The goal of the AJACS project is to provide strong security and privacy guarantees on the client side for web application scripts implemented in JavaScript, the most widely used language for the Web. The proposal is to prove correct analyses for JavaScript programs, in particular information flow analyses that guarantee no secret information is leaked to malicious parties. The definition of sublanguages of JavaScript, with certified compilation techniques targeting them, will allow deriving more precise analyses. Another aspect of the proposal is the design and certification of security and privacy enforcement mechanisms for web applications, including the APIs used to program realworld applications. On the Toccata side, the focus will be on the formalization of secure subsets of JavaScript, and on the mechanization of proofs of translations from highlevel languages into JavaScript.
Partners: team Celtique (Inria Rennes  Bretagne Atlantique), team Prosecco (Inria Paris  Rocquencourt), team Indes (Inria Sophia Antipolis  Méditerranée), and Imperial College (London).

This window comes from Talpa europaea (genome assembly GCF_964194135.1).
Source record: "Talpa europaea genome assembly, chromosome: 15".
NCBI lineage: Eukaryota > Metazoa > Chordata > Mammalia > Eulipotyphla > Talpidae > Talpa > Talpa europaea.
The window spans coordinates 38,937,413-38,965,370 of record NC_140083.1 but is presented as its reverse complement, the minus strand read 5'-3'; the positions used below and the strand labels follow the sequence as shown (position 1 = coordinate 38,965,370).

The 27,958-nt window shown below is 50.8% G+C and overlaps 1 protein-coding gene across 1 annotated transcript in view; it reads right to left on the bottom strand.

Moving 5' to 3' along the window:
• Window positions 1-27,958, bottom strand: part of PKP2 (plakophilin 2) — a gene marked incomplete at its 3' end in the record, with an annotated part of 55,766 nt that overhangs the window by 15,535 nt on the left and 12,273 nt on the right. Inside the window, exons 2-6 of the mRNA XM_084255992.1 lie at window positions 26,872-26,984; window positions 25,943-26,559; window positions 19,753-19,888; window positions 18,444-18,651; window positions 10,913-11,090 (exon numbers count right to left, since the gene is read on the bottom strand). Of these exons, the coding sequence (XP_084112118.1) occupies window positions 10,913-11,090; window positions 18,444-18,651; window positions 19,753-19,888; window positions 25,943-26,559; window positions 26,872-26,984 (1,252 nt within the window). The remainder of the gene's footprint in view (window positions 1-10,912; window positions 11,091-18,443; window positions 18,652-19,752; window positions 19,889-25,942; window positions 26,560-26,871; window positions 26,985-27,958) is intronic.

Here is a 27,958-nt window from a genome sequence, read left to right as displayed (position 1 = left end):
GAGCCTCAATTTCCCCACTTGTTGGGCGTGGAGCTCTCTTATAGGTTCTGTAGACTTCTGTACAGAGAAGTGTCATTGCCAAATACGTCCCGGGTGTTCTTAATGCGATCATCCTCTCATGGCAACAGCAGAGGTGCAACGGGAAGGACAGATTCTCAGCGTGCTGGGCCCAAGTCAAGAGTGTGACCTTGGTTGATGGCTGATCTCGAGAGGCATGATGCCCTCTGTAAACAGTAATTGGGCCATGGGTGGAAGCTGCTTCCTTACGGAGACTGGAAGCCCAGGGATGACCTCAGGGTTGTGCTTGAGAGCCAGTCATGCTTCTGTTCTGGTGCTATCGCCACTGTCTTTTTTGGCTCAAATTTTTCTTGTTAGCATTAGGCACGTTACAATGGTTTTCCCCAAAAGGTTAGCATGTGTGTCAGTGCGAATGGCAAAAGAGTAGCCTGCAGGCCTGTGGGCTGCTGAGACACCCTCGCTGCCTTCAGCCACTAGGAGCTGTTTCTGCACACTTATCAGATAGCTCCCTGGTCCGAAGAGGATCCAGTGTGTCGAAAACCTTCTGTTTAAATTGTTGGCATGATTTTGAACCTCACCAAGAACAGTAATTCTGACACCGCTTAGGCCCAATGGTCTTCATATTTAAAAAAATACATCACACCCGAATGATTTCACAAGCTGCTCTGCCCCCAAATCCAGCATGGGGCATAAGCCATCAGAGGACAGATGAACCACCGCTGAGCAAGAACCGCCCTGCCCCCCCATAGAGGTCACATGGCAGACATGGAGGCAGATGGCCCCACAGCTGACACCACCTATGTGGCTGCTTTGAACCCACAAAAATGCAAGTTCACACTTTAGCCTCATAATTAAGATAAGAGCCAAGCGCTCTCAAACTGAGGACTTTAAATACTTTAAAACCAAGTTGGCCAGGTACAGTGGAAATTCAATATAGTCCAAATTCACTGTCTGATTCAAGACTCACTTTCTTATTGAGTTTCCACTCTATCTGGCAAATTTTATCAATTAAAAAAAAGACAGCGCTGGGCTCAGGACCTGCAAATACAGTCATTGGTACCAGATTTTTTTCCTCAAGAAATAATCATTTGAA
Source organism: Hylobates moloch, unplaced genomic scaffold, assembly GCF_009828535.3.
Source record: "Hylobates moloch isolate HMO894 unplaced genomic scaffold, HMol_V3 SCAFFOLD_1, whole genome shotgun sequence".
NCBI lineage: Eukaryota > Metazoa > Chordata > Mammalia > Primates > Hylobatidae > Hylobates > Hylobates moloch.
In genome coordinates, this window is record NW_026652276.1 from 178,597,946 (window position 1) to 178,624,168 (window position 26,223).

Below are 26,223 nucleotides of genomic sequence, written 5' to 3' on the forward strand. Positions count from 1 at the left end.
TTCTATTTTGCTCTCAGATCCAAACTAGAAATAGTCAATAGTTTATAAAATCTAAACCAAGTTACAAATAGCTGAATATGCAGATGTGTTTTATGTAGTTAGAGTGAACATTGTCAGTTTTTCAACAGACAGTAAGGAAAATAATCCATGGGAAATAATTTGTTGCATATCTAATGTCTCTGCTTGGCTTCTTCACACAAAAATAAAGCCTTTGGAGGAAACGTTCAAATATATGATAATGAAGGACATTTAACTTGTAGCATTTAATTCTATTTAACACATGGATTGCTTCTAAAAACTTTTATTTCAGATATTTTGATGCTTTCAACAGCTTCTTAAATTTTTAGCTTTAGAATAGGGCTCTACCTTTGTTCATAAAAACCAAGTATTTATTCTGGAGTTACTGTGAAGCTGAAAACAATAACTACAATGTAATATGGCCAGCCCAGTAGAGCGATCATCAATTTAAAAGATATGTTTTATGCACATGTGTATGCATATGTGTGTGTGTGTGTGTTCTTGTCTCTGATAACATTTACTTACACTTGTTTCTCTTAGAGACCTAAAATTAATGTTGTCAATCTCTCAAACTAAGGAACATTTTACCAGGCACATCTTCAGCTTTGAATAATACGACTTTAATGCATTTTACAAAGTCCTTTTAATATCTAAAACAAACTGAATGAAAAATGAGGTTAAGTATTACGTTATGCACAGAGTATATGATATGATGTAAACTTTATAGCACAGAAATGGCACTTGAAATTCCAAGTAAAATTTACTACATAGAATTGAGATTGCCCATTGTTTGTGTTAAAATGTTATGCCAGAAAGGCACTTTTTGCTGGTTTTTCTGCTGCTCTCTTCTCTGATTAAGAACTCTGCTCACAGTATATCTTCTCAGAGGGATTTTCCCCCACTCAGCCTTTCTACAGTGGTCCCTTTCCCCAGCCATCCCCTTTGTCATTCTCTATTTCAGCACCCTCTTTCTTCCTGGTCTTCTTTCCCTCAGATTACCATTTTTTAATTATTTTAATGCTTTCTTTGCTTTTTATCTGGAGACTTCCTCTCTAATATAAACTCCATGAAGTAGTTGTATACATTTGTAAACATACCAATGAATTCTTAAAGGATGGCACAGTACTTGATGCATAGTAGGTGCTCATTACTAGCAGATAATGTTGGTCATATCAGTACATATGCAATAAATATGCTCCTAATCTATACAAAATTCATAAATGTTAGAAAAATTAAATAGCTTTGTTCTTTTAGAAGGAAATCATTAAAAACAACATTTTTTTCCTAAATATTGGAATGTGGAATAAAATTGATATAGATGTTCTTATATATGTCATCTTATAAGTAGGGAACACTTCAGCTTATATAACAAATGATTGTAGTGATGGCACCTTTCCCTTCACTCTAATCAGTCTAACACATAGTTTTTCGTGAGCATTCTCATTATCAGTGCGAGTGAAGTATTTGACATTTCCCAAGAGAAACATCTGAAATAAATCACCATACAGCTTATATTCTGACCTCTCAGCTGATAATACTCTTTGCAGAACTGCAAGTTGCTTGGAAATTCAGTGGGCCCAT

This is a research project funded by the programme “Ingénierie
Numérique & Sécurité” of the ANR. It is funded for a period of
48 months and it has started on October 1st,
2014. http://
Our aim is to develop computeraided proofs of numerical values, with certified and reasonably tight error bounds, without sacrificing efficiency. Applications to zerofinding, numerical quadrature or global optimization can all benefit from using our results as building blocks. We expect our work to initiate a "fast and reliable" trend in the symbolicnumeric community. This will be achieved by developing interactions between our fields, designing and implementing prototype libraries and applying our results to concrete problems originating in optimal control theory.